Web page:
A community is a safe space. It's a place where you'd want people to be comfortable and feel a sense of belonging. But people are diverse and each individual brings forward unique ideas and perspectives. And sometimes, how people interact or present themselves can be a reason for conflict or even hurt others’ sentiments which is not what communities stand for.
Communities are meant to bind people together through mutual interests. Although individualism promotes healthy debates and the exchange of insights, it should never be a reason for people to lose interest or worse yet, get offended.
This is why the existence of community guidelines becomes a necessity when you’re building a community. Community Guidelines are defined rules and regulations that are meant to govern how members interact within a community. The purpose of guidelines is to draw boundaries and set limitations as to what will or will not be accepted in a community. Rules respect the integrity of a community which leads to maintaining proper decorum and upholding a code of conduct.
This way, community engagement remains respectful and friendly, while encouraging inclusion and equality so that people have a joyful experience that keeps them constantly involved.
Ensure appropriate member behavior. Explicitly define what type of behavior is acceptable and what’s not. This includes the type of language to be used, speech protocols, and what type of language to refrain from.
Strict policies against all kinds of discrimination. All community members have to be respectful of others’ race, caste, creed, gender, personal beliefs, religion, sexual orientation, and/or anything that differentiates them. Set rules against the use of abusive or derogatory language including the use of racial slurs, personal comments, cyber-bullying, or harassment.
Consensual sharing of information and no doxxing. Privacy is a basic human right that should be respected without being questioned. Make it crystal clear and also give people a way to lodge complaints if they’re being harassed personally through DMs, emails, etc.
Constantly moderate content and spam messages. It happens very often when people use community spaces as their personal channel for promotion. You can define guidelines around this or define ways to keep the conversation relevant like dedicating an entire space just for promotional content or restricting the number of posts a member can make in a channel in a given time. Any other type of content which is irrelevant, harmful, or spam should be actively removed.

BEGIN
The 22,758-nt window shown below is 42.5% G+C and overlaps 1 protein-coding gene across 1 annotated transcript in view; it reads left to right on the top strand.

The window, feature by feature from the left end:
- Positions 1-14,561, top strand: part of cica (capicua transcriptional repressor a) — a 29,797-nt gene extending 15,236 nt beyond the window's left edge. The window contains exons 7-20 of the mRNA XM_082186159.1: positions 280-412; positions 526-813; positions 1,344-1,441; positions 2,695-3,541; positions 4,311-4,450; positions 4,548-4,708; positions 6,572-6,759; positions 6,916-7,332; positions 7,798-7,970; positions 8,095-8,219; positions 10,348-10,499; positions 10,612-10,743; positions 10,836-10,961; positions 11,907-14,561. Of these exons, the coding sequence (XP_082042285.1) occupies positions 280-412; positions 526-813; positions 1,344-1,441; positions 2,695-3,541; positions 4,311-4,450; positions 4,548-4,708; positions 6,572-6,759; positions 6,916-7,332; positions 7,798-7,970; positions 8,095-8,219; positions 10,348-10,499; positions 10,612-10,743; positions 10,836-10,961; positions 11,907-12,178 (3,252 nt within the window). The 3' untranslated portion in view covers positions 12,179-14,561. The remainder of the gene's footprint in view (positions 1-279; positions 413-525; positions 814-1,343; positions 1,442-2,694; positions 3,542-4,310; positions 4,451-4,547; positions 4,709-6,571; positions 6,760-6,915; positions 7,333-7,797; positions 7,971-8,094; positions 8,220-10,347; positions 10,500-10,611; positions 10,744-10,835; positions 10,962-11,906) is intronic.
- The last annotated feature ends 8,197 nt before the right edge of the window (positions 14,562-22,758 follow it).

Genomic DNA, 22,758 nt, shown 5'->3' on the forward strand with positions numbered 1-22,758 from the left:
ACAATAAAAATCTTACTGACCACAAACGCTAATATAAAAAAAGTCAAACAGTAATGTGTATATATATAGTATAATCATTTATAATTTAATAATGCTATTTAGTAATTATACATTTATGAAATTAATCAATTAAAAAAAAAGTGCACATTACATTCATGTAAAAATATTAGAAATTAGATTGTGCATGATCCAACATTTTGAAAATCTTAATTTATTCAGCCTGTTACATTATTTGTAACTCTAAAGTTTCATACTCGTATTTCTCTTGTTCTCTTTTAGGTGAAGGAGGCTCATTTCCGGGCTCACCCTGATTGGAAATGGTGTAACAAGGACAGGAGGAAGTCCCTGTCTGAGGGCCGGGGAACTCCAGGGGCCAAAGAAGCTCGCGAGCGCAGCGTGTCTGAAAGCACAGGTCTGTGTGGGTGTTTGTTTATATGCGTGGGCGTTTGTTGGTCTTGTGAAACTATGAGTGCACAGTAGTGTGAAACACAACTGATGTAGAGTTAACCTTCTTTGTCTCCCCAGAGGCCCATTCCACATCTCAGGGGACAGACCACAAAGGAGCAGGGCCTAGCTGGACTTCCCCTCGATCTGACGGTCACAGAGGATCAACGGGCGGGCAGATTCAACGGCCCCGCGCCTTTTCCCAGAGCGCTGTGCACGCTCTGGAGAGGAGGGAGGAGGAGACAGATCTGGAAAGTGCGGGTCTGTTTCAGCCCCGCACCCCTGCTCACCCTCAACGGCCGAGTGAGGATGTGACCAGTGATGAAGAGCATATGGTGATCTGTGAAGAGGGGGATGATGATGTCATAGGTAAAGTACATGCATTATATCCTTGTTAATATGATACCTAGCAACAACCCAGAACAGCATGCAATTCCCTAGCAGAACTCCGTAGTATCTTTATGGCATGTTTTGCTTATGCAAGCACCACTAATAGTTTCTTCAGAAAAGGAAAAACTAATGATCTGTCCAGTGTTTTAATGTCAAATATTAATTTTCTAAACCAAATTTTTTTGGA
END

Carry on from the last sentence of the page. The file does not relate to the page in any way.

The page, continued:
Leave room for updates or improvements. At the end of the day, you’re doing this for your community so always be open to hearing people out if they have any suggestions for improving or updating the guidelines. While we’re at it, also let others review your guidelines to have a second opinion.
Make sure the tone is aligned with your community culture. How you present the guidelines is also important because it sets the tone for the community, especially for new members. But at the same time, be assertive and straightforward with the guidelines.
You’ll have to step up and be responsible for enforcing these guidelines strictly. You need to lead by example and not expect people to follow through just because you asked them to. Always actively monitor and moderate the community to ensure all the guidelines are being perfectly followed and adhered to.
There will definitely be moments when rules will be breached in any way, especially when your community gets more traction and starts attracting more members. It’s in moments like these when you must stand your ground and do what’s necessary. When people start observing how serious you are with the boundaries you’ve set, they’ll respect both you and the guidelines you’ve set to govern that space.
If we’re all being honest, communities can be extremely chaotic, which can take a toll on community management as a whole. Setting up regulations is not just important for the community but also for you because it helps you stay on top of everything without losing yourself in the noise. A moderated community leads to healthy conversations, better community engagement, management, and eventually sustainable growth.